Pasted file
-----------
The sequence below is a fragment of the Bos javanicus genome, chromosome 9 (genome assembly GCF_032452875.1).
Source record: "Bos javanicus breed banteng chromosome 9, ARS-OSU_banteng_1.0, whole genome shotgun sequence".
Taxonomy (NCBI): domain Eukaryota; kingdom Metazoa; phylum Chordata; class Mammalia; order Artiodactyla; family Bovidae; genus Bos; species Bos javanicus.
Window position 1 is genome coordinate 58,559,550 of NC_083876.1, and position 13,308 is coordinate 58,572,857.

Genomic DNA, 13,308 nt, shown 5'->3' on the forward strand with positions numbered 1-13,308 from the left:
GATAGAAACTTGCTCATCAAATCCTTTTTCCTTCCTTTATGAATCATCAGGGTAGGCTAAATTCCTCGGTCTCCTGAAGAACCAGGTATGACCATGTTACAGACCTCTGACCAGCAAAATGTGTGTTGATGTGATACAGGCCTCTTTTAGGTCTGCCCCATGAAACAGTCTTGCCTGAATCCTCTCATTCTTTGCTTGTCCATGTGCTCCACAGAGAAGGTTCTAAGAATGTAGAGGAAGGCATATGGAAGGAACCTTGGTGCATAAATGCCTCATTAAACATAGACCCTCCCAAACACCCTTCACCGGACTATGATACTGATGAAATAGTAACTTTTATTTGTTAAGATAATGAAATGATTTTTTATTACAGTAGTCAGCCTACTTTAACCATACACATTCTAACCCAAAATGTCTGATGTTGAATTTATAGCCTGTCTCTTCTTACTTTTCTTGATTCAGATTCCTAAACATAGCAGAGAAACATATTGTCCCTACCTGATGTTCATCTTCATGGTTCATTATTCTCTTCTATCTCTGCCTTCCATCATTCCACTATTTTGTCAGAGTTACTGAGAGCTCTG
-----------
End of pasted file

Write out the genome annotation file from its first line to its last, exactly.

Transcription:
The sequence below is a fragment of the Bos javanicus genome, chromosome 9 (genome assembly GCF_032452875.1).
Source record: "Bos javanicus breed banteng chromosome 9, ARS-OSU_banteng_1.0, whole genome shotgun sequence".
Taxonomy (NCBI): domain Eukaryota; kingdom Metazoa; phylum Chordata; class Mammalia; order Artiodactyla; family Bovidae; genus Bos; species Bos javanicus.
Window position 1 is genome coordinate 58,559,550 of NC_083876.1, and position 13,308 is coordinate 58,572,857.

Genomic DNA, 13,308 nt, shown 5'->3' on the forward strand with positions numbered 1-13,308 from the left:
GATAGAAACTTGCTCATCAAATCCTTTTTCCTTCCTTTATGAATCATCAGGGTAGGCTAAATTCCTCGGTCTCCTGAAGAACCAGGTATGACCATGTTACAGACCTCTGACCAGCAAAATGTGTGTTGATGTGATACAGGCCTCTTTTAGGTCTGCCCCATGAAACAGTCTTGCCTGAATCCTCTCATTCTTTGCTTGTCCATGTGCTCCACAGAGAAGGTTCTAAGAATGTAGAGGAAGGCATATGGAAGGAACCTTGGTGCATAAATGCCTCATTAAACATAGACCCTCCCAAACACCCTTCACCGGACTATGATACTGATGAAATAGTAACTTTTATTTGTTAAGATAATGAAATGATTTTTTATTACAGTAGTCAGCCTACTTTAACCATACACATTCTAACCCAAAATGTCTGATGTTGAATTTATAGCCTGTCTCTTCTTACTTTTCTTGATTCAGATTCCTAAACATAGCAGAGAAACATATTGTCCCTACCTGATGTTCATCTTCATGGTTCATTATTCTCTTCTATCTCTGCCTTCCATCATTCCACTATTTTGTCAGAGTTACTGAGAGCTCTG